“I had this really huge interest in learning about other cultures and other parts of the world, and just a big interest in global inequalities and social justice,” Anderberg said. “I had never gone to another country, so that was the first thing on my list – but I didn't know where.”

Nepal didn't work out. Nor did Indonesia. Nor did Zambia.

Instead, Anderberg wound up in Laos – a place that not only wasn't on her radar, but was barely on her map.

“They called me up and said, 'What about Laos?' I said, 'Laos – that's in Asia, right?'” Anderberg recalled with a laugh. “I didn't know anything about it. But I decided, 'OK, if that's where you want to have me go, that's where I'll go.”

She went, settling in with her host family about 20 minutes outside the capital city of Vientiane, which itself is located on the Mekong River across from Thailand, one of the five countries that border Laos. (The others are China, Burma, Vietnam, and Cambodia.)

Then, after an intense six week of language study and integrating herself into the culture, there was Anderberg in front of that private village school classroom of “rambunctious seventh-graders,” as she laughingly referred to them.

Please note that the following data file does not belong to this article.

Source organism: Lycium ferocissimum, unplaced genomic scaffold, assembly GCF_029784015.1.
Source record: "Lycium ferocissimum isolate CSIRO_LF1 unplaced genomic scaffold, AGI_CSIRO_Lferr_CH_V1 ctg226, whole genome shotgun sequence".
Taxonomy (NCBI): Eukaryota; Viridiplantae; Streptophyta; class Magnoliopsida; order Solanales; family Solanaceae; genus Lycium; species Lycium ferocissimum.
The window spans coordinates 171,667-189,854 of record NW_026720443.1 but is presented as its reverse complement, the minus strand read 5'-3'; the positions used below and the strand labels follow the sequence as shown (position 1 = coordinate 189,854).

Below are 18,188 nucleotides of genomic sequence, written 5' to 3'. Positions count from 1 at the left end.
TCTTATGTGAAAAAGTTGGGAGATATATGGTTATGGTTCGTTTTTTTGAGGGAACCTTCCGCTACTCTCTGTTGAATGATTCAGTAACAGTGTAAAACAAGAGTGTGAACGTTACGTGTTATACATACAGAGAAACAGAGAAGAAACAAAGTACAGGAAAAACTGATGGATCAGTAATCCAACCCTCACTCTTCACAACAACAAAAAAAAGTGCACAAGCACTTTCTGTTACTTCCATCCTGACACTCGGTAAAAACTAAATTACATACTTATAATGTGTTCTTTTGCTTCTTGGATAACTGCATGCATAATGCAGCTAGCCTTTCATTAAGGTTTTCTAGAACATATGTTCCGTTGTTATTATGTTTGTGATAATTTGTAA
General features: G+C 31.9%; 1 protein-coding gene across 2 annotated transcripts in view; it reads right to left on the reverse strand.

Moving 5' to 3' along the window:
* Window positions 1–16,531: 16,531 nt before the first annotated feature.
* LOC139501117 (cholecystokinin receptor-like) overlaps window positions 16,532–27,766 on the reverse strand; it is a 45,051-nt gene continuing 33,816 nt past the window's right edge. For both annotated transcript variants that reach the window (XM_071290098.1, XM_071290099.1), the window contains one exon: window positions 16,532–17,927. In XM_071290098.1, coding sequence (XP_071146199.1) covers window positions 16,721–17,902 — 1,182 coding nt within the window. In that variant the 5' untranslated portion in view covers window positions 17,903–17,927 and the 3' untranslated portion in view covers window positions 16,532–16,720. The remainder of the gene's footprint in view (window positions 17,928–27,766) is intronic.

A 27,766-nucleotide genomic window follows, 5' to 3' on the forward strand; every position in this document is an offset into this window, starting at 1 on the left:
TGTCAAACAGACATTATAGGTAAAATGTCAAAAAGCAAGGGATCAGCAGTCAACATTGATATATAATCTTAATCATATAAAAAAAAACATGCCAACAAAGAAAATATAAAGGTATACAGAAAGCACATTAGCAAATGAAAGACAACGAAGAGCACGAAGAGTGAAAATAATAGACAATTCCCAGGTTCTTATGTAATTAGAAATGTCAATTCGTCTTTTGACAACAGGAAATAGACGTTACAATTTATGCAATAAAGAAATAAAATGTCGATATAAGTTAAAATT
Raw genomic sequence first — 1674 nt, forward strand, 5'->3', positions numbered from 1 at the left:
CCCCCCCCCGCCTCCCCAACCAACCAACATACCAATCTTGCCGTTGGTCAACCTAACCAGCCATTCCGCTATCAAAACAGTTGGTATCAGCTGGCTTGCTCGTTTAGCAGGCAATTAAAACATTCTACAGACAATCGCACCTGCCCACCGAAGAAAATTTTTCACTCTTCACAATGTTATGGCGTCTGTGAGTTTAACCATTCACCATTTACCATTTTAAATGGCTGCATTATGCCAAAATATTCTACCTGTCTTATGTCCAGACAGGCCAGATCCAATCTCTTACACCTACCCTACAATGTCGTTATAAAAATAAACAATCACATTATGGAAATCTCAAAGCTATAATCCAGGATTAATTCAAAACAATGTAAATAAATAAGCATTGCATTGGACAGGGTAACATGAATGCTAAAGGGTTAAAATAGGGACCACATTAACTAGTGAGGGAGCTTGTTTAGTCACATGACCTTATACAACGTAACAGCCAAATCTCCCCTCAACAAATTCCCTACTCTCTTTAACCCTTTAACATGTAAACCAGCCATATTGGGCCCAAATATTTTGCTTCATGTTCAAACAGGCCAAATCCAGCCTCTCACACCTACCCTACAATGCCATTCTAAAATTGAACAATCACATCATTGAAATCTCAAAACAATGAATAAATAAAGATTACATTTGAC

During that initial 11-month stay, Anderberg taught a total of 10 English classes to kids ranging in age from the equivalent of seventh to 11th


“Learning English is a big challenge for a lot of people, especially for the Lao language – I feel like Lao is a lot easier,” Anderberg said. “Everything (in Lao) is phonetic.”

When she returned in January after six months back home, it was to a different town (Geng Gia), different school, different job.

Well, mostly a different job.

“I still do teach English and computers – the students all know me as the English teacher,” Anderberg said.

But her primary focus is as project coordinator for a rural sustainability program, with students ranging in age from 15 to 25. The school essentially is set up as a demonstration farm. And the classroom subjects? Pig raising, fish raising, frog raising, growing mushroom houses, and learning about different types of organic fertilizer for gardens.

“It ends up being sort of a trade school,” Anderberg said. “It's a rare opportunity for students who otherwise wouldn't get to study past secondary school to gain some higher education on subjects that hopefully are going to be relevant to their rural livelihood.”

Everything is crammed into a five-month program, after which the teachers follow up with past students on new projects or businesses they've started, based on what they learned in the sustainability program.